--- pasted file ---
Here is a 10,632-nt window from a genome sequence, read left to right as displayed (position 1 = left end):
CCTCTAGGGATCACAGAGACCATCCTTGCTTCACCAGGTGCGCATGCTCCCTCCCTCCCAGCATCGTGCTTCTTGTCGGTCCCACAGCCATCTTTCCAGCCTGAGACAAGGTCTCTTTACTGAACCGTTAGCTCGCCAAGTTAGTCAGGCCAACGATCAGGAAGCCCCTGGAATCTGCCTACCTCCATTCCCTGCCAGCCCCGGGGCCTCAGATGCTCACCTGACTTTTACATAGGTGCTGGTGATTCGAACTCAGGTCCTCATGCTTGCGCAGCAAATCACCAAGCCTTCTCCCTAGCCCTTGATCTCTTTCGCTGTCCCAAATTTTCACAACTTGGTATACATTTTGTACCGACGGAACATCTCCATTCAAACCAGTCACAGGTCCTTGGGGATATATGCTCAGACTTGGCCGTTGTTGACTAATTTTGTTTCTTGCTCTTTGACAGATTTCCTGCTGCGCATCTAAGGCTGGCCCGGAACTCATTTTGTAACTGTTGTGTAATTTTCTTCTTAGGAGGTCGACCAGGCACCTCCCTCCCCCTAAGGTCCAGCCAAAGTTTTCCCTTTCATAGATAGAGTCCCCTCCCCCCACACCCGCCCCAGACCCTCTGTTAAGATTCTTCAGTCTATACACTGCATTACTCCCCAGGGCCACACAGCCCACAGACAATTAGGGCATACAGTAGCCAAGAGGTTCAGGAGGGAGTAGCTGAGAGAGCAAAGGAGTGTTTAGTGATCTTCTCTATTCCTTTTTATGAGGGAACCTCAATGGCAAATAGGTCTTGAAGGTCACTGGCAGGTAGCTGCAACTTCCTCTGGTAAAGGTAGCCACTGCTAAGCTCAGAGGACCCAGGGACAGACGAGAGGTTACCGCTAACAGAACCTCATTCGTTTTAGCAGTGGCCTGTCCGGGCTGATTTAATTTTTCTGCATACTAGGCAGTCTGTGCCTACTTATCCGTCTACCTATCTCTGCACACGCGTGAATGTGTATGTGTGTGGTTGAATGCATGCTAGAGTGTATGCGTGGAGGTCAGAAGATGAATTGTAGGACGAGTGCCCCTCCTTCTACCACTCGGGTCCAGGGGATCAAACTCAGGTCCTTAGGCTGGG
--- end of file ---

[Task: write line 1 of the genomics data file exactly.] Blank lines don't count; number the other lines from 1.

Here is a 10,632-nt window from a genome sequence, read left to right as displayed (position 1 = left end):